The Lenny Bruce Archive: Brandeis Digitally Preserves the Legacy of the Pathbreaking Comedian

Edgy, smart, aggres­sive, unapolo­get­i­cal­ly Jew­ish, Lenny Bruce mixed Yid­dishisms, hip­ster slang, col­or­ful terms for var­i­ous sex acts, and social, polit­i­cal, and reli­gious satire in a high-wire impro­visato­ry act he thought of as “ver­bal jazz.” Mar­ket­ed as a “sick come­di­an,” Bruce got his start play­ing strip clubs, and end­ed up—bitter, defeat­ed, black­list­ed, and addicted—ranting and read­ing court tran­scripts from his var­i­ous obscen­i­ty tri­als. It was a sad end to a bril­liant and too-short career.

When Bruce died of an over­dose at 40, “his wid­ow and their daugh­ter,” Kit­ty, “start­ed archiv­ing all that he had left behind,” notes NPR. Now that archive resides at Bran­deis Uni­ver­si­ty, acquired in 2014 by librar­i­an for archives and spe­cial col­lec­tions Sarah Schoe­mak­er. An episode of The Kitchen Sis­ters Present pod­cast called “The Keep­ers” tells the sto­ry of that col­lec­tion, kept for decades in Kitty’s attic, with back­up copies in Michi­gan and L.A. in case of fire. “10 lin­ear feet” of mate­r­i­al, as Kit­ty Bruce remem­bers it.

The sto­ry of that archive involves not only Bruce’s daugh­ter and Shoe­mak­er but also one of Bruce’s biggest cham­pi­ons, Hugh Hefn­er, his daugh­ter Christie, and his lawyer Mar­tin Gar­bus. It also fea­tures Steve Krief, who wrote the first Ph.D. the­sis on Bruce. When Krief vis­it­ed Kit­ty in Penn­syl­va­nia, she told him “you know what I don’t know what I’m going to do with my father’s things. They’re going to get destroyed.” Krief advised her to call Hefn­er, who even­tu­al­ly made a dona­tion to Bran­deis to fund the archive.

Some of the mate­r­i­al, the col­lec­tion notes, “has been pre­vi­ous­ly released in edit­ed form. Most of these record­ings are of Lenny Bruce’s stand-up com­e­dy per­for­mances…. Some of the record­ings are of a per­son­al nature, such as the ‘phone let­ters’ and pri­vate con­ver­sa­tions between Bruce and his friends and fam­i­ly.” At the collection’s site, you can hear frus­trat­ing­ly short, 10-sec­ond clips of sev­er­al rou­tines, but to hear the tapes in full, you need to con­tact the uni­ver­si­ty and set up an in-per­son appoint­ment. But the archive is ful­ly open to the pub­lic, and Bruce’s con­sid­er­able lega­cy is secure. Note: you can hear some longer record­ings on this page: Click here and then scroll down.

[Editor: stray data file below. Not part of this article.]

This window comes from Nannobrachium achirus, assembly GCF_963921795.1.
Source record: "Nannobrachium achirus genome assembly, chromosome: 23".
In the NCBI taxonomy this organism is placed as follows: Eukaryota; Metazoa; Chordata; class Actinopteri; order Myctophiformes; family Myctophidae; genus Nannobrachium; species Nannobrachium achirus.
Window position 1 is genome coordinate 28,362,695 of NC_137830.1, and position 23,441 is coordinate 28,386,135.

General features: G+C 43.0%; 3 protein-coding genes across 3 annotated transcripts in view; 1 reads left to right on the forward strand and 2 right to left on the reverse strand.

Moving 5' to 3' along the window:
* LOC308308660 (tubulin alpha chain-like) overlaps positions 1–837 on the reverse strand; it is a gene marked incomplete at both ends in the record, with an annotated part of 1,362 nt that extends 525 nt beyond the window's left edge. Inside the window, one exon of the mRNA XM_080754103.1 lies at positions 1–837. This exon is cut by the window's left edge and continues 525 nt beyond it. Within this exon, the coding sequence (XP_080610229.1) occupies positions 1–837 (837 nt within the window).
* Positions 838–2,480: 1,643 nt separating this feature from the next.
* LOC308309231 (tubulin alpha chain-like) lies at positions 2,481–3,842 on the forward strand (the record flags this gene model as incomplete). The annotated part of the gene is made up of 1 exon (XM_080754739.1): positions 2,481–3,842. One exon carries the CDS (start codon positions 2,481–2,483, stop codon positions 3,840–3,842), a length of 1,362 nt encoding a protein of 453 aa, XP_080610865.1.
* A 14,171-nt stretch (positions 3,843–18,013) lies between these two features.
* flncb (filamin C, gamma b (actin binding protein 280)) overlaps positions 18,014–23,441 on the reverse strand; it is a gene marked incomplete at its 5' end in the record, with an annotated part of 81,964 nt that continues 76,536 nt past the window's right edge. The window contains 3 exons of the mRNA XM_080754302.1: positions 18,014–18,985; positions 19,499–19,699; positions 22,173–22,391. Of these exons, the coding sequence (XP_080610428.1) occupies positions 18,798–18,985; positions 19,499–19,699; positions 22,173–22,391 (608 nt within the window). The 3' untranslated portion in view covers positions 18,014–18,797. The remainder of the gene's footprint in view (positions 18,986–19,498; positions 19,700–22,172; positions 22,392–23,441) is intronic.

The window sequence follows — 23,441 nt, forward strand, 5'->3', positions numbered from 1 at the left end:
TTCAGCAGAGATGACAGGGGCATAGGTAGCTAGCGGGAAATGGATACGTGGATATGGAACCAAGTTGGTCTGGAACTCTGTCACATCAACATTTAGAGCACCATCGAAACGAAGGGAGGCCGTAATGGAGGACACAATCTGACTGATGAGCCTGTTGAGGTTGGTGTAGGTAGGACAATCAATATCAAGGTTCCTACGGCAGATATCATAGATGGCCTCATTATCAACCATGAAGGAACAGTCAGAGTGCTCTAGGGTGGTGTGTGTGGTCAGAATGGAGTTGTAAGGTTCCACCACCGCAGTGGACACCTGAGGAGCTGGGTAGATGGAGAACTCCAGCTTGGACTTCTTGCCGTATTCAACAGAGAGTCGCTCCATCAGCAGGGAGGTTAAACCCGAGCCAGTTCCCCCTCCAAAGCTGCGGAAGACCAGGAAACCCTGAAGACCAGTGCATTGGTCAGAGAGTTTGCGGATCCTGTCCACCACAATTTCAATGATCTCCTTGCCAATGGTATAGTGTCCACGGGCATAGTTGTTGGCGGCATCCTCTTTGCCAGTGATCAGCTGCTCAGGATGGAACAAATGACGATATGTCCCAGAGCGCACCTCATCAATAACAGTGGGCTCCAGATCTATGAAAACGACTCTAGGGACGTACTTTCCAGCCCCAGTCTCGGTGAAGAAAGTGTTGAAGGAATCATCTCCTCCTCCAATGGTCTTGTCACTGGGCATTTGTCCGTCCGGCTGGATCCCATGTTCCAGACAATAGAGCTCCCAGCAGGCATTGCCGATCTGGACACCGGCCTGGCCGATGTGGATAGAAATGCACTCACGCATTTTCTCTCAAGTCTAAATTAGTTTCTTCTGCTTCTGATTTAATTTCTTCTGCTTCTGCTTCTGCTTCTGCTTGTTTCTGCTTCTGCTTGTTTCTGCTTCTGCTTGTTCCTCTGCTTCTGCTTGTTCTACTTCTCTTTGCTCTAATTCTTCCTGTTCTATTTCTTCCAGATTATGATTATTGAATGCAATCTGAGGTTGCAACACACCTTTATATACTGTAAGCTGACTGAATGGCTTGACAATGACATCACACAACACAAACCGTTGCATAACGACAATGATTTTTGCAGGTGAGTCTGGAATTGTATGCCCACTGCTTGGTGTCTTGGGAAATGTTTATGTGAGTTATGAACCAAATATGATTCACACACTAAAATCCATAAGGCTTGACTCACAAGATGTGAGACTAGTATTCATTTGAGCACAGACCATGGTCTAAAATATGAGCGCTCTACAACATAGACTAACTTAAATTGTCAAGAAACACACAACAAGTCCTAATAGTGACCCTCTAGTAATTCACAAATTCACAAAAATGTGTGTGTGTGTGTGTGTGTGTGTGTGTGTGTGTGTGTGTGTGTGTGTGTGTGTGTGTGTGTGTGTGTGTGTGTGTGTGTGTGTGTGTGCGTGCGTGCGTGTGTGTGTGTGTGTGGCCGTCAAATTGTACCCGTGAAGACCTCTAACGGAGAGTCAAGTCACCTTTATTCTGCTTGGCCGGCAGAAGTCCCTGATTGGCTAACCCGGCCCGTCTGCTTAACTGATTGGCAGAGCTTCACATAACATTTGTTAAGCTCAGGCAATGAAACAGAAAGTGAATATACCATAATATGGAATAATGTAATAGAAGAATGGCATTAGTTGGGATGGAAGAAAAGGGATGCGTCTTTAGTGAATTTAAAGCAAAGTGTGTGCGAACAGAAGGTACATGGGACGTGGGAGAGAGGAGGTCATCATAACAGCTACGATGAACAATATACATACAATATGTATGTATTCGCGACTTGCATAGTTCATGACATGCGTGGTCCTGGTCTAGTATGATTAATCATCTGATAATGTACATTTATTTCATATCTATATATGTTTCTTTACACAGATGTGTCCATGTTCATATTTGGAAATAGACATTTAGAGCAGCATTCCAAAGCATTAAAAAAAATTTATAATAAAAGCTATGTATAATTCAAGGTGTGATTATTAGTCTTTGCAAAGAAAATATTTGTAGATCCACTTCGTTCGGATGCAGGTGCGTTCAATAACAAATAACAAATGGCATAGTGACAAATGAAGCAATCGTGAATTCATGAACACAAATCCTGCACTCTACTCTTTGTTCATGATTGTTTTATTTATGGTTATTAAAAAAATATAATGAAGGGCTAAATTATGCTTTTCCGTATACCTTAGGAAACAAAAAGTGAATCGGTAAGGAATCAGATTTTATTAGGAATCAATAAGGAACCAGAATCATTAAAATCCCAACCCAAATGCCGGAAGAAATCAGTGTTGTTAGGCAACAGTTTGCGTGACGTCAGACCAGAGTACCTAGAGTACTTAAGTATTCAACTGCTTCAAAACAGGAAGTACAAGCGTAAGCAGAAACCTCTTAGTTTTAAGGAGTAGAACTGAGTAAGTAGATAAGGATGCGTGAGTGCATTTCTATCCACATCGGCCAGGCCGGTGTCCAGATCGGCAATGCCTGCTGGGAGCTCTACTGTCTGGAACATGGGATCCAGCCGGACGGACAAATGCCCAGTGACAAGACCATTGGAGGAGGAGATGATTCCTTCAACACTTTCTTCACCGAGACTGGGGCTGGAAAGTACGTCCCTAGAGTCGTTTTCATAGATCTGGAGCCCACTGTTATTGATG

It’s a lega­cy that real­ly should be bet­ter known. Bruce con­sid­ered him­self “a sol­dier fight­ing for the Con­sti­tu­tion” and against gov­ern­ment cen­sor­ship. With­out him, it’s hard to imag­ine the careers of George Car­lin or Richard Pry­or ever hap­pen­ing, and he even left his imprint on Amer­i­can lit­er­a­ture, as Gar­bus tells it. At his obscen­i­ty tri­al in New York, for which he was giv­en two years pro­ba­tion, a sen­tence only over­turned after his death, Philip Roth sat in the court­room. Roth lat­er said that with­out Bruce, he couldn’t have writ­ten Portnoy’s Com­plaint.

“Lenny broke down so many bar­ri­ers,” says Gar­bus, and though his humor may seem tame today—though his com­e­dy still holds up—in the ear­ly 1960s few peo­ple dared to say the things he did, the way he did. Bruce railed against the hyp­o­crit­i­cal puri­tanism of Amer­i­can cul­ture and paid a heavy price for telling truths we might take for grant­ed now—and many we still don’t want to hear. (See Dustin Hoff­man doing one of Bruce’s more seri­ous bits above in a clip from the 1974 Bob Fos­se biopic Lenny.) Browse the con­tents of the Lenny Bruce Audio Files here and learn more about Bruce’s life and influ­ence at his offi­cial web­site.

Relat­ed Con­tent:

Thank You, Mask Man: Lenny Bruce’s Lone Ranger Com­e­dy Rou­tine Becomes a NSFW Ani­mat­ed Film (1968)

George Car­lin Per­forms His “Sev­en Dirty Words” Rou­tine: His­toric and Com­plete­ly NSFW

Bill Hicks’ 12 Prin­ci­ples of Com­e­dy

Josh Jones is a writer and musi­cian based in Durham, NC. Fol­low him at @jdmagness

by | Permalink | Comments (0) |

Sup­port Open Cul­ture

We’re hop­ing to rely on our loy­al read­ers rather than errat­ic ads. To sup­port Open Cul­ture’s edu­ca­tion­al mis­sion, please con­sid­er mak­ing a dona­tion. We accept Pay­Pal, Ven­mo (@openculture), Patre­on and Cryp­to! Please find all options here. We thank you!

Leave a Reply

Open Culture was founded by Dan Colman.